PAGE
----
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Harmonic Analysis: The Hilbert Transform
*September 30, 2010*

*Posted by Sarah in Uncategorized.*

Tags: harmonic analysis, hilbert transform

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Tags: harmonic analysis, hilbert transform

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I’ve really been enjoying my harmonic analysis class and I thought I’d write up some recent notes.

The Poisson kernel, , is defined as

This is the real part of a holomorphic function. Now, what are the properties of that holomorphic function?

We define the Herglotz kernel as

where .

As (this is why the Poisson kernel solves the Dirichlet problem in the disc.) Similarly, as , some unknown function. This is the conjugate function of f, and convolution with is known as the Hilbert transform.

Now, we can write explicitly as

similar to the Poisson kernel, except for the sign function. Summing this series,

while

This conjugate function of need not be bounded, even if is. In other words, the Hilbert transform is not bounded in the norm. It’s not bounded in the norm either. But it’s clearly bounded in the norm.

The Hilbert transform can be shown to be bounded for all , by first showing that it satisfies a weak-type inequality and then showing that all linear operators satisfying a weak-type inequality are bounded in (this is called the Marcinkiewicz Interpolation Theorem.) I might type that up another time.

If we let , then is sort of an envelope for , larger in absolute value and smoother, and having the property that it stretches and shrinks with the function.

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What is the Selberg Trace Formula?
*August 19, 2010*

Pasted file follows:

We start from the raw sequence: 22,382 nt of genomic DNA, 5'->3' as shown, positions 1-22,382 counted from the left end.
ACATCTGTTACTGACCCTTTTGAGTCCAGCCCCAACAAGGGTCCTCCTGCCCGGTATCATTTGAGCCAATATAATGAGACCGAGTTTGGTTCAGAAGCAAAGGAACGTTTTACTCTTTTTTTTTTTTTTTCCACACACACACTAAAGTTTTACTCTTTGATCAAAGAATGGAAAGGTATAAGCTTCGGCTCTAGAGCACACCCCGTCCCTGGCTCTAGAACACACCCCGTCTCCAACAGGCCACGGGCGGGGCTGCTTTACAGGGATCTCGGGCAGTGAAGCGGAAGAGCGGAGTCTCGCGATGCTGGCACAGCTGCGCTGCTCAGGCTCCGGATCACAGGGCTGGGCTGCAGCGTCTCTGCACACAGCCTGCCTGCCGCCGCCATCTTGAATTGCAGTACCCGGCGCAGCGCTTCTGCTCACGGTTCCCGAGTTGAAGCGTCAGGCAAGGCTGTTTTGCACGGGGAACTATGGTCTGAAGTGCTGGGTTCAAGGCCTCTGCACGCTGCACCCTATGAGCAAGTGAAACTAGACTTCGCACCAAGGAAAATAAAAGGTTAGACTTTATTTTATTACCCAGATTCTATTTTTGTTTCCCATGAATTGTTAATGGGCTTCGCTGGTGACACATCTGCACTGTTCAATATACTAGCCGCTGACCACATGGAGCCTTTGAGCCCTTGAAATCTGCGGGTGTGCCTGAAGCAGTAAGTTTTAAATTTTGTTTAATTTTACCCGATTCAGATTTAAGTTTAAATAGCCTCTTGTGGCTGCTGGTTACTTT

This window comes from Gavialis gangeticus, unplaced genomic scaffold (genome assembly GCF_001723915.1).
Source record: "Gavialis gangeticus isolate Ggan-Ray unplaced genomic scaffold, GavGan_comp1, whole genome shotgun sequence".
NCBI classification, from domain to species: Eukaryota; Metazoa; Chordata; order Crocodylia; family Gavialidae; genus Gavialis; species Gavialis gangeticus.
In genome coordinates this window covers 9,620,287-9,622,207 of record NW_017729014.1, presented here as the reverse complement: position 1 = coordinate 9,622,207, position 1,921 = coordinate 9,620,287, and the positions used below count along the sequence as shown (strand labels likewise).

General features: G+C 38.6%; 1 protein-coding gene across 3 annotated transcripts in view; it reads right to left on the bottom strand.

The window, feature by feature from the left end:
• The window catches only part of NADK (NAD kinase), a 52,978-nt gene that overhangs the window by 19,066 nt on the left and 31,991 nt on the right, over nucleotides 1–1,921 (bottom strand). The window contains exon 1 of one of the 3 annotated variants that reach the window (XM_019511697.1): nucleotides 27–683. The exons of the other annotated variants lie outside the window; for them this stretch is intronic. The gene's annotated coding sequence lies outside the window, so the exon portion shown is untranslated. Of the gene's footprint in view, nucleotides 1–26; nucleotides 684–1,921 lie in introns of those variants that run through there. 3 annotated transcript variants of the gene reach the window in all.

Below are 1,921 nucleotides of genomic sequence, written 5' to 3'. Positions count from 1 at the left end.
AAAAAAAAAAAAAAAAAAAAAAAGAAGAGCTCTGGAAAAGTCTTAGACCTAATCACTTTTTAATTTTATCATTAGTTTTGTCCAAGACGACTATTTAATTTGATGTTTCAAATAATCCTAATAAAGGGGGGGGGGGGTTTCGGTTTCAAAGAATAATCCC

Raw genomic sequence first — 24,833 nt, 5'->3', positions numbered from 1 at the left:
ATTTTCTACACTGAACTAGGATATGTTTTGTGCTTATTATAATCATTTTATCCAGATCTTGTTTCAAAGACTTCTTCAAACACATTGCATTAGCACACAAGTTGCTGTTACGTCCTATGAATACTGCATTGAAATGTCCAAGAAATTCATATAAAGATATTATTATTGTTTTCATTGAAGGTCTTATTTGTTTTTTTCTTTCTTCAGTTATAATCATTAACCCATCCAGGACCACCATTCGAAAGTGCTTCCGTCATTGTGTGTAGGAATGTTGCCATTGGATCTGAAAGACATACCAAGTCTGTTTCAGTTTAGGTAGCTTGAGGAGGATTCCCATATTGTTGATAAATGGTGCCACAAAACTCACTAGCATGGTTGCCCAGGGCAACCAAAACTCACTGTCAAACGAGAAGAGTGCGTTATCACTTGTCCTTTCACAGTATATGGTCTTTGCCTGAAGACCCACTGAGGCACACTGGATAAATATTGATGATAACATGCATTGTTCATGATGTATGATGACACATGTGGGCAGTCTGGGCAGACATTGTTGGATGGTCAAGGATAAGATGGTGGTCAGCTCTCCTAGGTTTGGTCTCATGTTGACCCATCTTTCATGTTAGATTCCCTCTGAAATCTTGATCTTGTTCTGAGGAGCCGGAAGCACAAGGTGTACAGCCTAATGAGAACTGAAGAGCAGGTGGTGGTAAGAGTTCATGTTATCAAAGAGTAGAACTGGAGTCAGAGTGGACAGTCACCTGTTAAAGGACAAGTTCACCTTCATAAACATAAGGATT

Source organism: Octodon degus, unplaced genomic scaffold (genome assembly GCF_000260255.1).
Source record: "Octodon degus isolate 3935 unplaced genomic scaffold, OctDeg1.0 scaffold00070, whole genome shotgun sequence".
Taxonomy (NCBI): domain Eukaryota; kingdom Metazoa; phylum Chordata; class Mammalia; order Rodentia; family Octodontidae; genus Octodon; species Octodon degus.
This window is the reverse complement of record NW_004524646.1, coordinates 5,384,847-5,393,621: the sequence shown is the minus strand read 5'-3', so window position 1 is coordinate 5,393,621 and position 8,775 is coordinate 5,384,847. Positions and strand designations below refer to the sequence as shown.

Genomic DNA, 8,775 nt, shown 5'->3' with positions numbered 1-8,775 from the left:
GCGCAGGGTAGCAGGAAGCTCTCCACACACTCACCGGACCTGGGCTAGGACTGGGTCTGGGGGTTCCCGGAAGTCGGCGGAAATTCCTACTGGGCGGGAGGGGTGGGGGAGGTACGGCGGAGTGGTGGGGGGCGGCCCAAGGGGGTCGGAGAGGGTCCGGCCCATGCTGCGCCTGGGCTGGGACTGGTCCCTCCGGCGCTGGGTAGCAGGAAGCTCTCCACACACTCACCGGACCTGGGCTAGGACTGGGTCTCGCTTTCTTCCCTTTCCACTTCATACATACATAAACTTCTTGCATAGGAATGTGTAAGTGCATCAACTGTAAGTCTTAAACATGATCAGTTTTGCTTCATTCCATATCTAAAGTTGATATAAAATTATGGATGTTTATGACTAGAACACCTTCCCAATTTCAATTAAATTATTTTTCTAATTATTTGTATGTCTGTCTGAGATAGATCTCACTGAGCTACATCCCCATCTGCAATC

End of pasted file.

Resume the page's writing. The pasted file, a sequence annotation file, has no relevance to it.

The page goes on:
*Posted by Sarah in Uncategorized.*

Tags: harmonic analysis, selberg trace formula

2 comments

Tags: harmonic analysis, selberg trace formula

2 comments

Ngo Bau Chau was one of the winners of the Fields Medal for 2010, so I thought I’d try to understand what it is he studied. The laudation gives a clear explanation of his contribution to the Langlands program. Ngo’s proof applies the Selberg trace formula, and since that’s accessible, I thought I’d try to understand that.

If is a Lie group and is a cofinite discrete group, we want to understand the operator

on .

is an integral operator, with kernel

And now we can express the trace of the operator as

The result is

where are the conjugacy classes of , is the centralizer of in , and are the automorphic representations.

When and , the Selberg Trace Formula is the Poisson Summation Formula

The Poisson Summation formula can be seen to be a trace formula as follows:

The eigenvectors of the positive Laplacian on the unit circle are for integer , and the eigenfunctions are

Consider the linear operator

with kernel

Then

and so the Poisson Summation Formula says

The Selberg Trace Formula is proven in a similar manner to the proof of the Poisson Summation Theorem. If is the regular representation of on

then we can write R as

fixing a Haar measure on . Then, by splitting the integral

.

We now take the trace of this operator in two different ways:

on one side,

We break the sum over into conjugacy classes of . Each conjugacy class contributes

On the other side, we can compute the trace alternatively by quoting a result that says decomposes into a direct sum of irreducible representations of G:

.

This completes the proof. Conjugacy classes and irreducible representations are dual — in the same way that integers (in the Fourier series) and functions are dual in the Poisson summation formula.

So what can you do with the trace formula? One thing is to let be the fundamental group of a Riemann surface, and describe the spectrum of differential operators such as the Laplace-Beltrami operator using geometric data like the lengths of geodesics. (Way back in sophomore year I was trying to learn about this from Peter Buser’s book.) The Selberg Trace Formula is also useful in analyzing the Riemann zeta function.

See these notes for a bunch of background on the Selberg Trace Formula.

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Meyer/Basarab paper
*August 18, 2010*

*Posted by Sarah in Uncategorized.*

Tags: compressed sensing, harmonic analysis, yves meyer

2 comments

Tags: compressed sensing, harmonic analysis, yves meyer

2 comments

this is what I’m reading through right now: “A variant on the compressed sensing of Emmanuel Candes,” by Yves Meyer and Matei Basarab. I’m not done with it, but it involves reconstructing a function by sub-Nyquist sampling of its Fourier coefficients, using an -minimization technique. It’s a generalization of a theorem by Terence Tao about functions on finite fields. Looks to be interesting.